Parliament Reporter: A decade ago, a bill was passed in Parliament to extend the term of a special law to run rent-based power plants in the country for another five years to meet the power shortage on an emergency basis.
On Wednesday, State Minister for Power Nasrul Hamid raised the ‘Increased Supply of Power and Energy (Special Provisions) (Amendment) Bill-2021’ in Parliament.
After the Awami League government came to power in 2009, a number of rented and fast rent-based power plants were approved to resolve the power crisis.
In order to give legitimacy to these rent-based power plants, the ‘Increased Supply of Power and Energy (Special Provisions) Act was enacted in 2010. Initially, the law was enacted for two years but was later extended.
The term of the law enacted in 2010 was last extended for three years till 2021. After the cabinet approved the proposal to extend that period for another five years, a bill was tabled to get the consent of the parliament.
According to the government, the launch of these rental and quick rental power plants for a period of three years, five years, and 16 years under an immediate plan have resulted in a rapid increase in power generation and economic activity.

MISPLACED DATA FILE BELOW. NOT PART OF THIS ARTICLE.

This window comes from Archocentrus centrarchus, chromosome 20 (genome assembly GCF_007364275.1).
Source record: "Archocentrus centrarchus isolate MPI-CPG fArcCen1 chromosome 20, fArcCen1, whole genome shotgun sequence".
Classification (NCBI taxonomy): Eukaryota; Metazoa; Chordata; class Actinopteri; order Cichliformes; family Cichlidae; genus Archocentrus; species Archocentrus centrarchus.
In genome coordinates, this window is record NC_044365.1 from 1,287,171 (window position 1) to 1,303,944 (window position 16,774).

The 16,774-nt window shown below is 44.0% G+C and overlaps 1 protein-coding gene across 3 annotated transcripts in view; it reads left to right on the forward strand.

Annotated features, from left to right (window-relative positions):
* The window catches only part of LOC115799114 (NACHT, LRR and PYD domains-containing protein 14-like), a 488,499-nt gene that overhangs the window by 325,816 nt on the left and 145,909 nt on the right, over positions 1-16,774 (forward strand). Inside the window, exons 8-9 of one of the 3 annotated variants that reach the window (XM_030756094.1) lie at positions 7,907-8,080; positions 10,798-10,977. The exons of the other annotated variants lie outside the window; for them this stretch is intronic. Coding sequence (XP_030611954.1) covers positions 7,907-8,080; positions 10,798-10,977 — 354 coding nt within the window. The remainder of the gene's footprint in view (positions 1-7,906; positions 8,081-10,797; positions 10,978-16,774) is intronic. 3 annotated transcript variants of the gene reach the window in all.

However, the government has to subsidize a lot of money to buy electricity at high prices from these centers, which comes from the pockets of taxpayers. As a result, there is criticism on the issue.
These power plants will be shut down by 2024, according to a ministry report presented at a meeting of a parliamentary committee on the Ministry of Power, Energy, and Mineral Resources in March.
Under the existing law, there is an opportunity to execute the contract through a special committee with the organization interested in special provisions outside the conventional method of the procurement process.
The government has said that after the extension of the law, the rented power plants will be kept on standby. However, how to buy power from these power plants after the extension has not been finalized yet.
State Minister for Power, Energy, and Mineral Resources Nasrul Hamid, however, said that if electricity is bought from these centers, money will be paid or not, it will continue like this.
Regarding the purpose and reasons for amending the bill, State Minister Nasrul Hamid said in Parliament, “According to the Renewable Energy Policy-2006, more projects need to be undertaken in this sector to achieve the target of 10 percent of the total electricity generated from renewable energy sources.
“In order to achieve the Sustainable Development Goals, to become an upper middle-income country by 2030 and a developed country by 2041, it is essential to continue the ongoing infrastructural development of the power and energy sector.”